Third, Republicans say the June recall election was a perfect dry run for the November operation. “What people don’t understand is how much work and how highly technical getting together the list of potential GOP voters is,” says RNC chairman Reince Priebus, former chairman of the Wisconsin GOP. The data collected in June could prove invaluable to getting out the vote next week.

Fourth, Ohio has been carpet-bombed by TV ads more than any other state for the past year—with the Obama campaign enjoying a 3-to-1 advantage over the Romney campaign through the beginning of September, according to the Nielsen ratings. Ohio voters may be immune to advertising at this point. In Wisconsin, the polls have been more volatile, and both presidential campaigns just went up on air last month.

And fifth, there’s Mitt Romney’s running mate, Wisconsin’s native son Paul Ryan. “I would really watch out for that First Congressional District,” which Ryan has represented for seven terms, says Priebus. “If you look at Racine and Kenosha counties and you see numbers that are markedly better than Bush in the Bush/Gore race of 2000, well, we’re going to win.” According to polls, Romney’s greatest advantage over Obama in Wisconsin is the issue of the debt. And Ryan, author of the bold entitlement-reforming budget, could help drive that issue successfully in the closing days of the campaign.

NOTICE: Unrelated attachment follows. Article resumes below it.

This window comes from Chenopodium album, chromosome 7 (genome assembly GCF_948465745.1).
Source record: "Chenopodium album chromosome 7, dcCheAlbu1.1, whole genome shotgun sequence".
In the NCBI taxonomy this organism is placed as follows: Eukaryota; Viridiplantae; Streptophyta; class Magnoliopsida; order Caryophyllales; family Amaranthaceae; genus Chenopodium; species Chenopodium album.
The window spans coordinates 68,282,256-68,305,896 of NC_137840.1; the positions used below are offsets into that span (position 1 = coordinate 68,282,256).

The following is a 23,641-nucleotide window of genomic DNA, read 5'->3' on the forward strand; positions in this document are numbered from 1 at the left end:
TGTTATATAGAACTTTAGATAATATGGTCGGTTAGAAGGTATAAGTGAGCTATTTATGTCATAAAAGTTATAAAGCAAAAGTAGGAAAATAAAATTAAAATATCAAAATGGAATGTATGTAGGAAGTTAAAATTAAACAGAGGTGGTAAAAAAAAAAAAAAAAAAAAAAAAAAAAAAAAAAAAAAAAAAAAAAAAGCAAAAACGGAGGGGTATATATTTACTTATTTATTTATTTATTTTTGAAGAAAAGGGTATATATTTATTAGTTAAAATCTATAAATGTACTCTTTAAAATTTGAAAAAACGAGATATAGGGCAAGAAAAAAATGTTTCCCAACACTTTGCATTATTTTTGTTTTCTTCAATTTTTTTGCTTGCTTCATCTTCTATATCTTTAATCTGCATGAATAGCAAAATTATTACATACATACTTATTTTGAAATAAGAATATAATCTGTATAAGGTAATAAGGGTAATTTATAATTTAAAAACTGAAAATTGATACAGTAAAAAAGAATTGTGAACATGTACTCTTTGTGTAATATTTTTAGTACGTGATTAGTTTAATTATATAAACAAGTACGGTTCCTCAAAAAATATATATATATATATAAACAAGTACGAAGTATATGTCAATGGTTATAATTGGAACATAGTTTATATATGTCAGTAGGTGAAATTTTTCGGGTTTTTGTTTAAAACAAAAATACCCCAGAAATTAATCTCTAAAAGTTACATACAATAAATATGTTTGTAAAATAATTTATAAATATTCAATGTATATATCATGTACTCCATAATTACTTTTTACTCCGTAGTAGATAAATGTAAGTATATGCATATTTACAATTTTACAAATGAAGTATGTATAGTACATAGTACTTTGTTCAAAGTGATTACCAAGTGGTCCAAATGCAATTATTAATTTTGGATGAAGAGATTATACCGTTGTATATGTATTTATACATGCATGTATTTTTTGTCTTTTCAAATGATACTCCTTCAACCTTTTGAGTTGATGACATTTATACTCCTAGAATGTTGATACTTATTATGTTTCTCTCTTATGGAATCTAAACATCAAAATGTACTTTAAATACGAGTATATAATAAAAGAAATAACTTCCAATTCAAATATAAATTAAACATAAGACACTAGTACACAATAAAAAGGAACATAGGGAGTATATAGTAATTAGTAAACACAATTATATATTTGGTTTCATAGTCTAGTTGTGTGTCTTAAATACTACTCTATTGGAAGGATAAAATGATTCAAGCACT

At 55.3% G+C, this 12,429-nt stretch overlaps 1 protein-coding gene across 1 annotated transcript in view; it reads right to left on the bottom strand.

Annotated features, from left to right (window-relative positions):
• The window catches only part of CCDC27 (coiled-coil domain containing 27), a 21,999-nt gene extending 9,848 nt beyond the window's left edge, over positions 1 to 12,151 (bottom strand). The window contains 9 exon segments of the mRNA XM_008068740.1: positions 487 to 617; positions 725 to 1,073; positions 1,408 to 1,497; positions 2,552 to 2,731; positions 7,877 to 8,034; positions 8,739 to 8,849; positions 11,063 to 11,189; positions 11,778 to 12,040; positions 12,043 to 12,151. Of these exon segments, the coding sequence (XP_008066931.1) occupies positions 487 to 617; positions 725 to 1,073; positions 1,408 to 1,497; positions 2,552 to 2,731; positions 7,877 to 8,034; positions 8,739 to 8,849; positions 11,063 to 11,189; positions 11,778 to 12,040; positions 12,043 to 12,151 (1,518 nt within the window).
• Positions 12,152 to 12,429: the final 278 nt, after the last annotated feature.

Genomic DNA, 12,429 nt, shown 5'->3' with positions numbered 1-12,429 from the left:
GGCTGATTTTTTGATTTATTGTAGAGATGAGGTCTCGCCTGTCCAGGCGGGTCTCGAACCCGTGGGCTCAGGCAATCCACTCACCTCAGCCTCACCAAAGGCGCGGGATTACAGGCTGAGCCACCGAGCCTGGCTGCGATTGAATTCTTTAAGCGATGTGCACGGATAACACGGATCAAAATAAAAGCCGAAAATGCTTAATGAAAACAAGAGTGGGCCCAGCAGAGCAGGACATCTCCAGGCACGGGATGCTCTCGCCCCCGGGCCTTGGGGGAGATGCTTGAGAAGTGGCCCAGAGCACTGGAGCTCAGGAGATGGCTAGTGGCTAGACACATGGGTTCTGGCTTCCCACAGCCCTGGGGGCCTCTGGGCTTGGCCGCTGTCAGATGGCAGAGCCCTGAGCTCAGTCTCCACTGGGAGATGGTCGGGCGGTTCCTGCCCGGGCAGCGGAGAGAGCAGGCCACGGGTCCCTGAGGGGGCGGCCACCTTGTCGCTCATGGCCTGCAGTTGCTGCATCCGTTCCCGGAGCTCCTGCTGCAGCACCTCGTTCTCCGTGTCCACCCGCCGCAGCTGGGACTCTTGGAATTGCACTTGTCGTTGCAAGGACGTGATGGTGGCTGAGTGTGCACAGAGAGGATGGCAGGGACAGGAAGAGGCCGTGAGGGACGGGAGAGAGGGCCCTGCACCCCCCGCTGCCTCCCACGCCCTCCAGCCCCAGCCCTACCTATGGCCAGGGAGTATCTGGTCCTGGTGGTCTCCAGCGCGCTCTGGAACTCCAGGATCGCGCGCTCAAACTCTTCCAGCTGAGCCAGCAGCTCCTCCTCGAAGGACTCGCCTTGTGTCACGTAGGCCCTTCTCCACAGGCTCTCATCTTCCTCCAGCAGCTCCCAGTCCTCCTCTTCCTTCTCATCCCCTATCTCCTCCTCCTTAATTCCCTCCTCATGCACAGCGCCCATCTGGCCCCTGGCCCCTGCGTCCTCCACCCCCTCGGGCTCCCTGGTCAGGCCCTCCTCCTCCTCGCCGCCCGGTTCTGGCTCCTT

After a wild year and a half of protests in the state capital and recall elections, Wisconsin may also prove pivotal to control of the Senate.

The man Republicans are resting their hopes on is Tommy Thompson, the former four-term governor and HHS secretary under George W. Bush. Thompson started out with a double-digit lead in August over Democrat Tammy Baldwin, an extremely liberal congresswoman from Madison. As Romney slipped far behind Obama in September, though, Thompson lost his lead. He now seems to be running a point or two ahead of Baldwin in the Rasmussen and Marquette polls.

The Senate race has been much nastier than the presidential race, and Baldwin and Thompson have the favorability ratings to prove it (-13 for Thompson, -15 for Baldwin, according to a Marquette poll). Baldwin has attacked Thompson for selling out to special interests by working as a lobbyist in Washington after his tenure as HHS secretary. Thompson has attacked Baldwin for being the most liberal member of Congress: She’s voted against Iran sanctions and backed single-payer health care and numerous tax hikes.

The fact that Baldwin might become the first openly gay senator has been mostly a nonfactor in the race. Neither campaign wants to talk about it. And when a Thompson campaign aide emailed a video of Baldwin awkwardly dancing at a gay pride festival in Madison, the (brief) backlash was against Thompson. The aide was reprimanded, and the Thompson campaign has been averse to talking about social issues, even abortion. During the primary, I asked Thompson if he’d draw any contrasts with Tammy Baldwin (a supporter of partial-birth abortion and tax-funded abortions) on the issue. He answered with a corny attack line: “I can tell you Nancy Pelosi has to turn left to look at her.”

With both the Senate and the White House potentially on the line, expect all eyes to be on Wisconsin at least one last time on November 6.

John McCormack is a staff writer at The Weekly Standard.